Want to try out sending your SketchUp models to Speckle so you can inspect them online or send them to your collaborators using other applications like Rhino, Blender, Autocad, or Revit? This tutorial will show you the basics of sending from SketchUp and receiving them in our various other connectors. It will cover what is supported in each application and any extra bits to keep in mind along the way.

If you have any ideas, questions, or suggestions, help us shape the future of the connector by starting a conversation on our forum!

What Can I Send & Receive?

When you send from SketchUp, all edges and faces are converted into generic Speckle lines and meshes. Any groups or component instances in your model will be converted into Speckle Block Instances. These work very similarly to your SketchUp groups and components in that they are instances of a single definition with a transform applied to them.

Simple materials are extracted, but textures and complex materials are not. The material properties that will be reflected in the Speckle material are opacity, metalness, roughness, diffuse, and emissive.

Any objects with lines or meshes (including ngons and built elements with display values) should be received in SketchUp as expected. Speckle Blocks will be converted to SketchUp component instances.

Launching the Connector

You can install the Speckle SketchUp Connector through the Speckle Manager - click here for more details.

The connector can be launched by clicking the blue Speckle brick. When you first install the plugin, the brick may be a bit lost floating around by itself. Just pop it into the toolbar tray so it'll be easier to find later.


Sending from SketchUp

Sending is currently very simple - anything selected in the scene will be converted and sent.

  1. Select the geometry you want to send from the scene
  2. Write a commit message (optional)
  3. Click the "Send" button

The connector will then convert your geometry, send it to your Speckle Stream, and create a commit on that stream with your name and the timestamp.


If you don't see your stream in the list, you can use the search bar to look up a stream by its name, ID, or description.

Clicking on the current branch button (defaults to main) will open a drop down where you can select a different branch to send to.

Then file used here was created by DavidML2016 on the 3D model warehouse. You can download it from here.

Receiving SketchUp Geometry

The Web Viewer

You stream will be ready to view online by anyone with access to the stream. Explore the model, inspect individual objects, or apply filters directly from here!


You can check it out for yourself here:


Rhino fully supports blocks meaning any SketchUp models should be received without problems. The receive operation will be very fast and easy - even for large and complex models.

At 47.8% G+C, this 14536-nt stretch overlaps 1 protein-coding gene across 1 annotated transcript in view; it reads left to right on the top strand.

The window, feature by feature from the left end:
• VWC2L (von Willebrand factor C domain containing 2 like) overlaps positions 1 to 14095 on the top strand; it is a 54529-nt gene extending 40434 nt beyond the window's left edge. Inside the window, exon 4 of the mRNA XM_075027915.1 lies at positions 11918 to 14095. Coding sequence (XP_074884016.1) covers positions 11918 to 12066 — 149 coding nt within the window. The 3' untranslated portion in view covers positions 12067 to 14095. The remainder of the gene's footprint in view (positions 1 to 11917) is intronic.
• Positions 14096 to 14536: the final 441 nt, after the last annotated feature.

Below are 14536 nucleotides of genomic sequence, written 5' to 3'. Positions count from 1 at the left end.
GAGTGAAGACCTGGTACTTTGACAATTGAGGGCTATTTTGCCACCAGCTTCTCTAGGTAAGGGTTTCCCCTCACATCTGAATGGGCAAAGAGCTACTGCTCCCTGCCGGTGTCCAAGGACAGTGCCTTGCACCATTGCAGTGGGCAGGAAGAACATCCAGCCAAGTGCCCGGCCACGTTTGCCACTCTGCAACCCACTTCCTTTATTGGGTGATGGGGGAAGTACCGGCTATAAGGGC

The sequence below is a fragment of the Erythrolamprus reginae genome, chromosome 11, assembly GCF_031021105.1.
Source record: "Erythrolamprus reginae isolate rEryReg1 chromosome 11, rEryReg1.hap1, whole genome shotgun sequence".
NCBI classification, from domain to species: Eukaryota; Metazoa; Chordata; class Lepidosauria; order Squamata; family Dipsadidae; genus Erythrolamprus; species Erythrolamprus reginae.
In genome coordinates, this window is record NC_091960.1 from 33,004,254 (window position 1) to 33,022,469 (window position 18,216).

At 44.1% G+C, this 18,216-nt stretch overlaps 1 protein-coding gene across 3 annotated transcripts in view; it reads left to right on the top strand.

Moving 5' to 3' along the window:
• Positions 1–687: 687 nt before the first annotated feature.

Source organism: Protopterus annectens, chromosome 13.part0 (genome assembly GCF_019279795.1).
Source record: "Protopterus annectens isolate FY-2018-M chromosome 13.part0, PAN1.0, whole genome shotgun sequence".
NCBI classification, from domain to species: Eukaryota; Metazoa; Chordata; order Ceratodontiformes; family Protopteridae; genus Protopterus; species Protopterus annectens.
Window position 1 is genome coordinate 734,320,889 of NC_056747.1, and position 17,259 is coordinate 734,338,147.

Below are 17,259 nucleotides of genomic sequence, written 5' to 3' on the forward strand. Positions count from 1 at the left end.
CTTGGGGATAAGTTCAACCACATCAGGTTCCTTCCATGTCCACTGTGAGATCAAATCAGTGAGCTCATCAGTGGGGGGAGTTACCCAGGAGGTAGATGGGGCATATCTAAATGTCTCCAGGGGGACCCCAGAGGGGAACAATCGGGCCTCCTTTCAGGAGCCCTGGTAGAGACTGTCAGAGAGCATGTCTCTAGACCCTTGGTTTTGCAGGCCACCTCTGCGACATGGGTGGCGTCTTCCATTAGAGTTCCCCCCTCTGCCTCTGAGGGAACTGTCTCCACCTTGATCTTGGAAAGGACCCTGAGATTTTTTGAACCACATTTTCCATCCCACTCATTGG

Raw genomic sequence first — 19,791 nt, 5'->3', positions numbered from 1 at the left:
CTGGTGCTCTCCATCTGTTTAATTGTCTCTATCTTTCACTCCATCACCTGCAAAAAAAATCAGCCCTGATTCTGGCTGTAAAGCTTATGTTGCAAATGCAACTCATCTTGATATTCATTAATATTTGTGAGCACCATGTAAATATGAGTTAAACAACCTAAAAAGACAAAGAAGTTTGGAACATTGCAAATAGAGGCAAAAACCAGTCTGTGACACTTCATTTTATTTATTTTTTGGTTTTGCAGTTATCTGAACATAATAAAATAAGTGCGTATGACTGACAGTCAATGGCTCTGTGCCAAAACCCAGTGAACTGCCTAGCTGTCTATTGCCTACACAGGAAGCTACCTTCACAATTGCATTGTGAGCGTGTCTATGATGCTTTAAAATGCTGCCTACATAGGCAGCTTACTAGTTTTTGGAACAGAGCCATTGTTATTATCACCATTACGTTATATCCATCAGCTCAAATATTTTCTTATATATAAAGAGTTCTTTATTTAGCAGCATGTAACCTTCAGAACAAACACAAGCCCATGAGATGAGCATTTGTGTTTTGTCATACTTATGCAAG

AutoCAD generally supports blocks quite well and receiving should be fast and easy. However, this workflow has not been heavily tested and there may be unexpected edge cases. If you run into any problems, please feel free to bring it up on the forum!



Blocks come into Blender as instance collections. These are a little heavier meaning the receive operation may take an extra minute or two. However, meshes and materials are very well supported in Blender and you shouldn't run into any trouble once the geometry has been received.



Revit does not allow for full block support as it doesn't allow transformed instances. To get around this, a new Revit group is created for each block instance. This is quite a heavy operation meaning a complex stream with many many nested blocks will be very slow to receive in Revit. If you want to receive SketchUp streams in Revit, it is advisable to send a simplified version of your model with minimal instances.

For example, each leaf and petal in the trees and flower beds in this example model is an instance of a petal or leaf definition. This will be prohibitively slow to receive in Revit. As a workaround, a simplified version of the structure was sent to the stream on a branch called simplified which excludes these features. Even so, note that receiving in Revit will not be as fast as in the other connectors with native block support.


Keep in mind that objects in SketchUp are "dumb" geometry meaning they have no building information attached to them. This means a door in SketchUp doesn't know it's a door and so will not come into Revit as a door. We are considering ways for you to be able to mark objects in SketchUp as specific built elements, but this is still in early stages. If you have any ideas or suggestions regarding this, please chime in on the forum thread!

That's a Wrap

That's the gist of it! Thanks for reading ✨ You're now equipped with the knowledge you need to work with SketchUp data across some of the other Speckle connectors.

The documentation for this connector can be found on speckle.guide.

The code lives in the speckle-sketchup repo.

The Speckle team and other Specklers can be found on our forum where we invite you to ask questions, give us feedback, or show off the cool stuff you're doing with Speckle.